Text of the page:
NEW YORK • Oil futures rose yesterday, with Brent reaching US$80 a barrel, after a larger-than-expected drop in US crude inventories and as American sanctions on Iran added to concerns over global oil supply.
Benchmark Brent crude futures rose by 68 US cents to settle at US$79.74 a barrel. The global benchmark earlier reached US$80.13 a barrel, its highest level since May 22.
US West Texas Intermediate crude futures rose by US$1.12 to US$70.37 a barrel, a one-week high.
American crude inventories fell by 5.3 million barrels in the last week, the US Energy Information Administration said on Wednesday. Analysts had expected a fall of 805,000 barrels.
"Today's crude stock draw of 5.3 million barrels fell far short of the (American Petroleum Institute's) decline but was significantly larger than the normal draw of around one million barrels for this particular week," Mr Jim Ritterbusch, president of Ritterbusch and Associates, said in a note.
Also supporting prices were supply concerns surrounding United States sanctions on Iran.
Since spring, when the Trump administration said that it would reimpose sanctions, traders have been focusing on the potential impact on global oil supply.
The sanctions will target Iran's oil exports from November.
"Iran is increasingly becoming the preoccupation of the crude market. The last couple of weeks have seen the expected squeeze on Iranian crude flows taking shape, with overall outflows down markedly," consultancy JBC Energy said.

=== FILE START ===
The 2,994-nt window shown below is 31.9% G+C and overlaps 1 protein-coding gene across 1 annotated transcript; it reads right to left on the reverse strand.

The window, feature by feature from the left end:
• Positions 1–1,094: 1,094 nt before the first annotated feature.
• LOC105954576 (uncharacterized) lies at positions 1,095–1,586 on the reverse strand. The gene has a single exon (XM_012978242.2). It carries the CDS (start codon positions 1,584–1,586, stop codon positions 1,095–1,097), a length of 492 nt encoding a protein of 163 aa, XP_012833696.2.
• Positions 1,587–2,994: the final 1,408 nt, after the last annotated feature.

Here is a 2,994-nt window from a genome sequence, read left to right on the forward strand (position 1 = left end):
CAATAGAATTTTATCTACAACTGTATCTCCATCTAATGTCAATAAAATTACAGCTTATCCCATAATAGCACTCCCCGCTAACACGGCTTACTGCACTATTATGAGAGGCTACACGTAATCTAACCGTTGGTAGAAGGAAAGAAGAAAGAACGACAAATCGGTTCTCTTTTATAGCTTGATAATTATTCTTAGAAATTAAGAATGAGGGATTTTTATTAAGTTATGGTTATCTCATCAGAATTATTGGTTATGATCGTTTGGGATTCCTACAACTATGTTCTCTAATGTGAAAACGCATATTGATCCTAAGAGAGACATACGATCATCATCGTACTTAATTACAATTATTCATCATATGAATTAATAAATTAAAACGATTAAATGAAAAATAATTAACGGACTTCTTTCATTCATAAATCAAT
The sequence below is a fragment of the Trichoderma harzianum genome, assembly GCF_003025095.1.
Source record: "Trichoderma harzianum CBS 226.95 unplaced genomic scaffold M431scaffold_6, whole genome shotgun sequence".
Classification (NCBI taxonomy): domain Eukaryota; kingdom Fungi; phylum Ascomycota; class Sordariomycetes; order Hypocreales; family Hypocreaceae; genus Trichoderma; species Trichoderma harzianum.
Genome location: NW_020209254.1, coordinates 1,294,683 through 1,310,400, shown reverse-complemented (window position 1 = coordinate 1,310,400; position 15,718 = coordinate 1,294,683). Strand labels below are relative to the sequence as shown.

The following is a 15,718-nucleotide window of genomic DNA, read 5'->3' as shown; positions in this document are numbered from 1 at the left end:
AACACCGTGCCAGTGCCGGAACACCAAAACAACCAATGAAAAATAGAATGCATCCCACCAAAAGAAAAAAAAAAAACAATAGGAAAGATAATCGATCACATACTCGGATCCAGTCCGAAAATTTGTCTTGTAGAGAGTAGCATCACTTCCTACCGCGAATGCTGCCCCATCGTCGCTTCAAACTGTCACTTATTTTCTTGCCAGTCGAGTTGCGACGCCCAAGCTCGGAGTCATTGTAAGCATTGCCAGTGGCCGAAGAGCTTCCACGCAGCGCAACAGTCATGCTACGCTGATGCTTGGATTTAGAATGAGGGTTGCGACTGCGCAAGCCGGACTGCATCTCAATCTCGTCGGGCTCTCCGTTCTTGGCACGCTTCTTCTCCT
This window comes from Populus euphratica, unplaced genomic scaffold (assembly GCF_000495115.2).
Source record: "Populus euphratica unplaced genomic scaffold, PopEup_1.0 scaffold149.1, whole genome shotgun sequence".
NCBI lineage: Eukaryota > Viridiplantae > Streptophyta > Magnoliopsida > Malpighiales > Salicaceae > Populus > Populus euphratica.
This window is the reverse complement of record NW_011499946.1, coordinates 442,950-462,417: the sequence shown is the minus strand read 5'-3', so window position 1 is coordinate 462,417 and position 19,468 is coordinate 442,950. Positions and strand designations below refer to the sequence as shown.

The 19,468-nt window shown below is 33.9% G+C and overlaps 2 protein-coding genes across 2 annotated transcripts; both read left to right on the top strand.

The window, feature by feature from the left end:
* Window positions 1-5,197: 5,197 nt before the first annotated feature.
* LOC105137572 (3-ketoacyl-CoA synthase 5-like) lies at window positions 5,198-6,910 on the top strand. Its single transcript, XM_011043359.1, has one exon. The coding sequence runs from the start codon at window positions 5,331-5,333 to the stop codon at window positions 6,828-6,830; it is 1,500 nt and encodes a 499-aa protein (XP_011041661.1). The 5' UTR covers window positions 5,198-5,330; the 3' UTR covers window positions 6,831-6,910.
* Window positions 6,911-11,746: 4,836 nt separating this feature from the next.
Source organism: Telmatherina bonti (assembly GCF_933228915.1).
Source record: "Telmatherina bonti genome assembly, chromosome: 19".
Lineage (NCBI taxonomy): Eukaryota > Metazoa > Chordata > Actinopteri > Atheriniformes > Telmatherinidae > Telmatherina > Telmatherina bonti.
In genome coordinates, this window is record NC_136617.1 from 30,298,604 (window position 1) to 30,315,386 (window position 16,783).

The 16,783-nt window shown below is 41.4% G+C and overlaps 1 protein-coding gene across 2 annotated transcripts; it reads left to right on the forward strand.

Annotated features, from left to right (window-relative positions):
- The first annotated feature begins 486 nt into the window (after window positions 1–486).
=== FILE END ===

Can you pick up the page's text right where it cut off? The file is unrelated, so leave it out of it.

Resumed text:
Russian Energy Minister Alexander Novak on Wednesday warned of the impact of the US sanctions against Iran.
"This is a huge uncertainty on the market – how countries, which buy almost two million barrels per day (bpd) of Iranian oil, will act. The situation should be closely watched, the right decisions should be taken," he said.
Mr Novak said global oil markets were "fragile" due to geopolitical risks and supply disruptions, but added that his country could raise output if needed.
Meanwhile, the Organisation of the Petroleum Exporting Countries (Opec) has cut its forecast for oil demand growth next year in its monthly report and said rising challenges in some emerging and developing countries could negatively impact global economic growth.
Opec said it expected demand growth of 1.41 million bpd next year, a 20,000-bpd downgrade from its previous forecast.
Oil traders were also watching the progress of category 4 Hurricane Florence, which is expected to make landfall on the US East Coast by today.
Crude output will not be affected by the massive storm, but the evacuation of more than a million residents, as well as businesses, has prompted a near-term spike in fuel demand.